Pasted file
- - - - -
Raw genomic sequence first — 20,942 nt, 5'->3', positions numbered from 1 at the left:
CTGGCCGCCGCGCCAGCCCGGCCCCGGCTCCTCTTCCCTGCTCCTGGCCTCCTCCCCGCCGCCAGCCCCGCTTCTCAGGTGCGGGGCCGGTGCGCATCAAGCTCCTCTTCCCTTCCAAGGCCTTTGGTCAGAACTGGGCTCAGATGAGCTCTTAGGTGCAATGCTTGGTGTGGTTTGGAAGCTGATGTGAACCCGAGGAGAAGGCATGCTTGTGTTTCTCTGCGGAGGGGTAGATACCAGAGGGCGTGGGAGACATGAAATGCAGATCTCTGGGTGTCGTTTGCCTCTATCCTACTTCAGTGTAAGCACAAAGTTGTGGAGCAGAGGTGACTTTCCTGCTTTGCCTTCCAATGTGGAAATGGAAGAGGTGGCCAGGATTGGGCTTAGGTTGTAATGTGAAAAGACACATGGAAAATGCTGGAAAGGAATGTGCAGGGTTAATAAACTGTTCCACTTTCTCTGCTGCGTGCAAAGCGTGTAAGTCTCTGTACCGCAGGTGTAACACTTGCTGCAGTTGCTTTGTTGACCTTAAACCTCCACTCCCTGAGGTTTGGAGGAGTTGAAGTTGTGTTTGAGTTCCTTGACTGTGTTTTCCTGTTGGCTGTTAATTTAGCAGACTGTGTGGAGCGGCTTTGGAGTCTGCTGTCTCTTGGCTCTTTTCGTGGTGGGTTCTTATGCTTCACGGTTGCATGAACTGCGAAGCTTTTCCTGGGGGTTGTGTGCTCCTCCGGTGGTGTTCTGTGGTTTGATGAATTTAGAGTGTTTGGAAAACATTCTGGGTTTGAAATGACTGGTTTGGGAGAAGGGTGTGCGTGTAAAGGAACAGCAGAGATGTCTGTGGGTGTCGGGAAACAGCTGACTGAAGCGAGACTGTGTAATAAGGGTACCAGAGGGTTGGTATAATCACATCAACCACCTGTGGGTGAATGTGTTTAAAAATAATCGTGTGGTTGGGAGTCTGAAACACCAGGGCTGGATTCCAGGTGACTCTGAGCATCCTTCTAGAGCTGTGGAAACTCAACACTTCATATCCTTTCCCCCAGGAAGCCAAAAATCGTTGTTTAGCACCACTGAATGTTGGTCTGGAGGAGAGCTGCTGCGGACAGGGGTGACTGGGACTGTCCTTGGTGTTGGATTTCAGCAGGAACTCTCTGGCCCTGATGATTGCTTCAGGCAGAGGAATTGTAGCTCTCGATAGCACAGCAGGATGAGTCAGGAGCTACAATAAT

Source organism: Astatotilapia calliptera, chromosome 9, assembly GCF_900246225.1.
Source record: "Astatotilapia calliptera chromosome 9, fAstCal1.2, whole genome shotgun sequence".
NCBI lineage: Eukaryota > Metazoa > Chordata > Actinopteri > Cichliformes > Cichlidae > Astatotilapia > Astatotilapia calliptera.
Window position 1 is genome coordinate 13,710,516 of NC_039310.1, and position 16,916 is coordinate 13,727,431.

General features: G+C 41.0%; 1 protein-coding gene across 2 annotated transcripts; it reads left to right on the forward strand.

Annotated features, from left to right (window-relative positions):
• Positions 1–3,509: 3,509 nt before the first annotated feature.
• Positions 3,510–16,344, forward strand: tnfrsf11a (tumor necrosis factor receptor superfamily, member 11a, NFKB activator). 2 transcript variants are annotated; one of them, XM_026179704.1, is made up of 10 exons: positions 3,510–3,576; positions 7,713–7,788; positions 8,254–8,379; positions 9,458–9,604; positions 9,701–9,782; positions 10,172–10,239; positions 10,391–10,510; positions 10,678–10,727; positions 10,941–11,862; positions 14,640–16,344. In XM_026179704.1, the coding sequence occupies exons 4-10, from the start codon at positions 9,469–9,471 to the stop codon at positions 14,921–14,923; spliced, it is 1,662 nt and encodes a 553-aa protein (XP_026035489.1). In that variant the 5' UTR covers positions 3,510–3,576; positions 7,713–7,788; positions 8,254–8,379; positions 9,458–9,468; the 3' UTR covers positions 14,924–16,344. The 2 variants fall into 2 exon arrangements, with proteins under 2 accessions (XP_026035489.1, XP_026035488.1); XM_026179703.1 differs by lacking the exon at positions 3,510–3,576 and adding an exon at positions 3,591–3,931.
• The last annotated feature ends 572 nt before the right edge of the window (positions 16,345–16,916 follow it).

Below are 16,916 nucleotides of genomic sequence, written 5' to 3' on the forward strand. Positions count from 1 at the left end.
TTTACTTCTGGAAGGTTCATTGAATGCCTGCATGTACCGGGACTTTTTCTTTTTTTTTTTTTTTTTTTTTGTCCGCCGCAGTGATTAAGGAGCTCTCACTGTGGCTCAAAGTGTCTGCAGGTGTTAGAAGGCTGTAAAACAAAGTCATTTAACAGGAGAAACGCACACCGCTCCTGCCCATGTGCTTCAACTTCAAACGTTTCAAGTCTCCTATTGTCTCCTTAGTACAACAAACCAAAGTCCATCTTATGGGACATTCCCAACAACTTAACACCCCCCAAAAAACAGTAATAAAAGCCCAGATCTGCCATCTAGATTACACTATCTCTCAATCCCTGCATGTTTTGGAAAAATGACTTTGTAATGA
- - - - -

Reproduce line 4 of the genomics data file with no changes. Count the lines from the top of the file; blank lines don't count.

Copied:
Source record: "Astatotilapia calliptera chromosome 9, fAstCal1.2, whole genome shotgun sequence".